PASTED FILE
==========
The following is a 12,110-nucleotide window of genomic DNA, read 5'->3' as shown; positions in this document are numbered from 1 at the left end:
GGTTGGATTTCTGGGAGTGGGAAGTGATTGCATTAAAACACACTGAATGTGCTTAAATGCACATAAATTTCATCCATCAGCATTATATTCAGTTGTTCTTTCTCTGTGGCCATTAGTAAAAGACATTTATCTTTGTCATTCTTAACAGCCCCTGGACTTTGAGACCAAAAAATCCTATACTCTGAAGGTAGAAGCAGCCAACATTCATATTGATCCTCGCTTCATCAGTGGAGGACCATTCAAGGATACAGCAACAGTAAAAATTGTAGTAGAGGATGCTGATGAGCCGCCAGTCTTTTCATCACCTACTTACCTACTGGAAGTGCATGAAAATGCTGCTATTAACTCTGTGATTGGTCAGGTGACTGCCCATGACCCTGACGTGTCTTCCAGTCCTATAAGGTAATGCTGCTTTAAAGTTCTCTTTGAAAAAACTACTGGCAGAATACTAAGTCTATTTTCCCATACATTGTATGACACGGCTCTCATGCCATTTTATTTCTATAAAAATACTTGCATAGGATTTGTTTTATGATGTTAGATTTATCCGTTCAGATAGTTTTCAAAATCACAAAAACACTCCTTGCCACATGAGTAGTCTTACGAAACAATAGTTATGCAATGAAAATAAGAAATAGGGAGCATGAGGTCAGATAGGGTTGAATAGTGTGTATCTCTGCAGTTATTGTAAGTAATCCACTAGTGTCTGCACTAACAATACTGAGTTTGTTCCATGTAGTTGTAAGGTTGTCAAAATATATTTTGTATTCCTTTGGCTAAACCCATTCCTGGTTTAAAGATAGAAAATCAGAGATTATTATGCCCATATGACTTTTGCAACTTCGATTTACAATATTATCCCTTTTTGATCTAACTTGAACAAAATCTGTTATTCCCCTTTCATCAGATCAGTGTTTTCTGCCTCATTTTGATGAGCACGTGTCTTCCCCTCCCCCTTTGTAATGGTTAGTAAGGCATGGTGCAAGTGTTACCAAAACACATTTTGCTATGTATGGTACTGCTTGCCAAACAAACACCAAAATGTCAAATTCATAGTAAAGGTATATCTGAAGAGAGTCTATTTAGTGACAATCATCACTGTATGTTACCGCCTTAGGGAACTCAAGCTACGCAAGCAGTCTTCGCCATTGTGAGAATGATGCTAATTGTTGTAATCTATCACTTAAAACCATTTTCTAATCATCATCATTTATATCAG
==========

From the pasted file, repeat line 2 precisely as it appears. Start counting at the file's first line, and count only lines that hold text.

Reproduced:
GGTTGGATTTCTGGGAGTGGGAAGTGATTGCATTAAAACACACTGAATGTGCTTAAATGCACATAAATTTCATCCATCAGCATTATATTCAGTTGTTCTTTCTCTGTGGCCATTAGTAAAAGACATTTATCTTTGTCATTCTTAACAGCCCCTGGACTTTGAGACCAAAAAATCCTATACTCTGAAGGTAGAAGCAGCCAACATTCATATTGATCCTCGCTTCATCAGTGGAGGACCATTCAAGGATACAGCAACAGTAAAAATTGTAGTAGAGGATGCTGATGAGCCGCCAGTCTTTTCATCACCTACTTACCTACTGGAAGTGCATGAAAATGCTGCTATTAACTCTGTGATTGGTCAGGTGACTGCCCATGACCCTGACGTGTCTTCCAGTCCTATAAGGTAATGCTGCTTTAAAGTTCTCTTTGAAAAAACTACTGGCAGAATACTAAGTCTATTTTCCCATACATTGTATGACACGGCTCTCATGCCATTTTATTTCTATAAAAATACTTGCATAGGATTTGTTTTATGATGTTAGATTTATCCGTTCAGATAGTTTTCAAAATCACAAAAACACTCCTTGCCACATGAGTAGTCTTACGAAACAATAGTTATGCAATGAAAATAAGAAATAGGGAGCATGAGGTCAGATAGGGTTGAATAGTGTGTATCTCTGCAGTTATTGTAAGTAATCCACTAGTGTCTGCACTAACAATACTGAGTTTGTTCCATGTAGTTGTAAGGTTGTCAAAATATATTTTGTATTCCTTTGGCTAAACCCATTCCTGGTTTAAAGATAGAAAATCAGAGATTATTATGCCCATATGACTTTTGCAACTTCGATTTACAATATTATCCCTTTTTGATCTAACTTGAACAAAATCTGTTATTCCCCTTTCATCAGATCAGTGTTTTCTGCCTCATTTTGATGAGCACGTGTCTTCCCCTCCCCCTTTGTAATGGTTAGTAAGGCATGGTGCAAGTGTTACCAAAACACATTTTGCTATGTATGGTACTGCTTGCCAAACAAACACCAAAATGTCAAATTCATAGTAAAGGTATATCTGAAGAGAGTCTATTTAGTGACAATCATCACTGTATGTTACCGCCTTAGGGAACTCAAGCTACGCAAGCAGTCTTCGCCATTGTGAGAATGATGCTAATTGTTGTAATCTATCACTTAAAACCATTTTCTAATCATCATCATTTATATCAG